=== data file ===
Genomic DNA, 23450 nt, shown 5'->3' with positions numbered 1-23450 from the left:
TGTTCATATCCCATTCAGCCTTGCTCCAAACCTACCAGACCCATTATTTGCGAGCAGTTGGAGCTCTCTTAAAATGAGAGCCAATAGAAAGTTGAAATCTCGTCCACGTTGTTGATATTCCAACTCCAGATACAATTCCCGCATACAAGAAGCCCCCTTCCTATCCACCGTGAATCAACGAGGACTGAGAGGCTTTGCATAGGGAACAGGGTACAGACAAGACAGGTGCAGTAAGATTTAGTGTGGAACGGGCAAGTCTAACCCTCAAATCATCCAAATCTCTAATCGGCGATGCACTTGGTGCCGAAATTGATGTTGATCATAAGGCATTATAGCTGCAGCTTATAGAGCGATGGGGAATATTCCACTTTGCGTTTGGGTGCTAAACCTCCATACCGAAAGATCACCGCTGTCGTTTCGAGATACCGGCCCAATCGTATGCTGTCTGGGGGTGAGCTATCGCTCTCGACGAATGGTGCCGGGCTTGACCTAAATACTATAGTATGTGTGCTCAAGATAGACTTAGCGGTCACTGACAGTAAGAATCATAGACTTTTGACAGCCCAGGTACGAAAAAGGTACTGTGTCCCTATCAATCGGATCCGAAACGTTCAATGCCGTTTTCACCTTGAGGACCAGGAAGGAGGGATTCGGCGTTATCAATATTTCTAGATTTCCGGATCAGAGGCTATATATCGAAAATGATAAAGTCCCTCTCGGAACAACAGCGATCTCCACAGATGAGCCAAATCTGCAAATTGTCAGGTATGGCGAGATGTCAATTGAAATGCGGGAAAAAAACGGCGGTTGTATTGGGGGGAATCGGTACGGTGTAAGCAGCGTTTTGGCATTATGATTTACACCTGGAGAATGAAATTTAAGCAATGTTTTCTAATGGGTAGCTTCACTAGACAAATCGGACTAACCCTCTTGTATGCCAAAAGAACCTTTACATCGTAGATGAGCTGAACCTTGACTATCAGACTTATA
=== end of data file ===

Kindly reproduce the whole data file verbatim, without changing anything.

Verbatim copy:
Genomic DNA, 23450 nt, shown 5'->3' with positions numbered 1-23450 from the left:
TGTTCATATCCCATTCAGCCTTGCTCCAAACCTACCAGACCCATTATTTGCGAGCAGTTGGAGCTCTCTTAAAATGAGAGCCAATAGAAAGTTGAAATCTCGTCCACGTTGTTGATATTCCAACTCCAGATACAATTCCCGCATACAAGAAGCCCCCTTCCTATCCACCGTGAATCAACGAGGACTGAGAGGCTTTGCATAGGGAACAGGGTACAGACAAGACAGGTGCAGTAAGATTTAGTGTGGAACGGGCAAGTCTAACCCTCAAATCATCCAAATCTCTAATCGGCGATGCACTTGGTGCCGAAATTGATGTTGATCATAAGGCATTATAGCTGCAGCTTATAGAGCGATGGGGAATATTCCACTTTGCGTTTGGGTGCTAAACCTCCATACCGAAAGATCACCGCTGTCGTTTCGAGATACCGGCCCAATCGTATGCTGTCTGGGGGTGAGCTATCGCTCTCGACGAATGGTGCCGGGCTTGACCTAAATACTATAGTATGTGTGCTCAAGATAGACTTAGCGGTCACTGACAGTAAGAATCATAGACTTTTGACAGCCCAGGTACGAAAAAGGTACTGTGTCCCTATCAATCGGATCCGAAACGTTCAATGCCGTTTTCACCTTGAGGACCAGGAAGGAGGGATTCGGCGTTATCAATATTTCTAGATTTCCGGATCAGAGGCTATATATCGAAAATGATAAAGTCCCTCTCGGAACAACAGCGATCTCCACAGATGAGCCAAATCTGCAAATTGTCAGGTATGGCGAGATGTCAATTGAAATGCGGGAAAAAAACGGCGGTTGTATTGGGGGGAATCGGTACGGTGTAAGCAGCGTTTTGGCATTATGATTTACACCTGGAGAATGAAATTTAAGCAATGTTTTCTAATGGGTAGCTTCACTAGACAAATCGGACTAACCCTCTTGTATGCCAAAAGAACCTTTACATCGTAGATGAGCTGAACCTTGACTATCAGACTTATA